But in more positive signs, South Africa and Austria were among those allowing some businesses to reopen from Friday, and hard-hit Spain’s latest daily death toll confirmed the pandemic there was slowing.
“The road ahead will be long and hard, and we will make mistakes,” warned South Africa’s President Cyril Ramaphosa.
Despite his caution, Johannesburg construction company owner Sean Lawrenson woke up at the crack of dawn for his first run in weeks.
“Gosh, I forgot how beautiful it was, how much I missed it. It felt great,” Lawrenson said, wearing a black face mask and beanie.
The pandemic’s global death toll has topped 235,000, according to an AFP tally of official sources.
More than 3.3 million infections have been recorded worldwide, likely a gross underestimate with many countries only testing the most serious cases.
British Health Minister Matt Hancock announced that the UK has hit its target of conducting 100,000 coronavirus tests a day, a step toward eventually lifting lockdown rules in the country that this week overtook Spain to record the world’s third-highest death toll.
In Belgium, patients who survived the virus and emerged from comas were still too weak to leave hospitals.
“What is painful is to have to recover reflexes and actions that are completely natural,” said 74-year-old Pierre Fonteyne, as he gingerly returned to walking.
But there were signs the epidemic may just be getting underway in places that so far have been spared the worst.
In northern Nigeria’s Kano state, cases have almost tripled in a few days.
Nasiru Sani Gwarzo, head of a presidential COVID-19 taskforce, told AFP the region appeared to be “at the threshold of the community transmission stage.”


Ethiopia says suspects confessed to killing popular singer

Updated 10 July 2020

Ethiopia says suspects confessed to killing popular singer

  • Hachala Hundessa became a symbol of the Oromo struggle during years of anti-government protests that swept Abiy to power in 2018
  • Though Abiy is Ethiopia’s first Oromo head of state, Oromo nationalists accuse him of insufficiently championing their interests since taking office

ADDIS ABABA: Ethiopia’s attorney general said Friday that two men had confessed to killing a popular singer from the Oromo ethnic group as part of a plot to topple Prime Minister Abiy Ahmed’s government.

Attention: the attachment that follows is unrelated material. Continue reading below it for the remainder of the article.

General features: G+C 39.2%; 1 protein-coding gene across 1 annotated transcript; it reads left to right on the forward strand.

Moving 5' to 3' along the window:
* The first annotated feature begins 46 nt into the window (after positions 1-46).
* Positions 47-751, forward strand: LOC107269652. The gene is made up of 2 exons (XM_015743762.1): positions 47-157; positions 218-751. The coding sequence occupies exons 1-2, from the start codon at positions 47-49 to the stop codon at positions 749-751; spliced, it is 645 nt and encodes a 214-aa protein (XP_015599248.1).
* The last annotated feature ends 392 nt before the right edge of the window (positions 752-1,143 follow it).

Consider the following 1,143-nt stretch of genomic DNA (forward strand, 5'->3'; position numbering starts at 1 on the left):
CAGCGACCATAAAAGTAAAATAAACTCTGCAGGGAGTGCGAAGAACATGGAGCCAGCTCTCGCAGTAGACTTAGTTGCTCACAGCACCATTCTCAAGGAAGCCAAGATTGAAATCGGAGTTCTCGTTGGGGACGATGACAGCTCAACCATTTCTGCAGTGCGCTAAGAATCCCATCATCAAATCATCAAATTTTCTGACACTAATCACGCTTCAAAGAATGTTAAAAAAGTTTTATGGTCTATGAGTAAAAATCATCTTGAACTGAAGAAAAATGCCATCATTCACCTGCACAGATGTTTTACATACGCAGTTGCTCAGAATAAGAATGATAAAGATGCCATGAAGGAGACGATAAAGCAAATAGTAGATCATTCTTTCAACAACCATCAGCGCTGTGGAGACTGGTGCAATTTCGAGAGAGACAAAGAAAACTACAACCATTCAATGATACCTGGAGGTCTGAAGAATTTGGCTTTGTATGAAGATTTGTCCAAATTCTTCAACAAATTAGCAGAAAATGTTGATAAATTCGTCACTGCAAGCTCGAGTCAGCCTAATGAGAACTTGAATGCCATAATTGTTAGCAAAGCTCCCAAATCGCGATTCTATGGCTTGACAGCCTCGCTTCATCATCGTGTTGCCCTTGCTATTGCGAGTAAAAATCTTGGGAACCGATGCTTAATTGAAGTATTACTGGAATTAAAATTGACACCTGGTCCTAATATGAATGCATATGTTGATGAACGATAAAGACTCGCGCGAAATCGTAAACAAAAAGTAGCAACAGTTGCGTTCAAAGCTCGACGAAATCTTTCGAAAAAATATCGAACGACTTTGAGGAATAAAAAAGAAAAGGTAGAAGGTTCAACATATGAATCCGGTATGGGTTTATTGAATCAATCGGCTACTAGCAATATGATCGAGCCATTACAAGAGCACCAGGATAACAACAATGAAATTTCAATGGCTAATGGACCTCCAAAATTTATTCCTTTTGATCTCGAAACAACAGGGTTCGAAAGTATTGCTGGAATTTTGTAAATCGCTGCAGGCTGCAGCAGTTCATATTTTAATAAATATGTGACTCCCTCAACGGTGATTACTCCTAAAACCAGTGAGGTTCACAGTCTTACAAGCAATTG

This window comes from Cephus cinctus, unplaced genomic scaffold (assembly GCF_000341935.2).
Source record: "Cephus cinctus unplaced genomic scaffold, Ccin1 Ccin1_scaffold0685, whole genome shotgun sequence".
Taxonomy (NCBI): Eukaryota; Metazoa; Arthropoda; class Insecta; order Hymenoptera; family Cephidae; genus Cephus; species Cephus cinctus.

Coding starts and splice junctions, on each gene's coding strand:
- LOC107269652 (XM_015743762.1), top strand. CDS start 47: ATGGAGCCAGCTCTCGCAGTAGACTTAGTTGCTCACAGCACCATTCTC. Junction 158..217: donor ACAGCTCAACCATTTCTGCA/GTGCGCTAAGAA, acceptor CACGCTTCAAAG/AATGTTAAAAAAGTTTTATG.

Hachala Hundessa became a symbol of the Oromo struggle during years of anti-government protests that swept Abiy to power in 2018.
His shooting death last week sparked days of protests and ethnic violence that killed 239 people, according to police figures.
“The assassination was intended to be a cover to take power from the incumbent by force,” attorney general Abebech Abbebe said in a statement Friday aired on state television, without providing details.
Though Abiy is Ethiopia’s first Oromo head of state, Oromo nationalists accuse him of insufficiently championing their interests since taking office, a complaint echoed by many protesters last week.
Abebech said that along with the two men who have allegedly confessed to the crime, the government has identified a third suspect who remains on the run.
One of the men in custody identified the masterminds of the alleged plot as members of a rebel group the government believes is affiliated with the opposition Oromo Liberation Front (OLF) political party, Abebech said.
The OLF, a former rebel movement, returned to Ethiopia from exile after Abiy took office and has repeatedly disavowed any links to armed insurgents.
The Internet remained shut off Friday for an 11th consecutive day, though Addis Ababa remains calm and Abiy’s office issued a statement saying the surrounding Oromia region had “returned to calm and citizens have resumed normal activities.”
In her statement, however, Abebech said unnamed agitators were calling for additional protests and road blockages in the coming days.
“There are those that have hidden themselves in nice places but are calling on Ethiopian youth to fight each other, close roads and to cease working as part of a rebellion call,” Abebech said.
“Above all we call on our people to disobey this rebellion call and to thwart it.”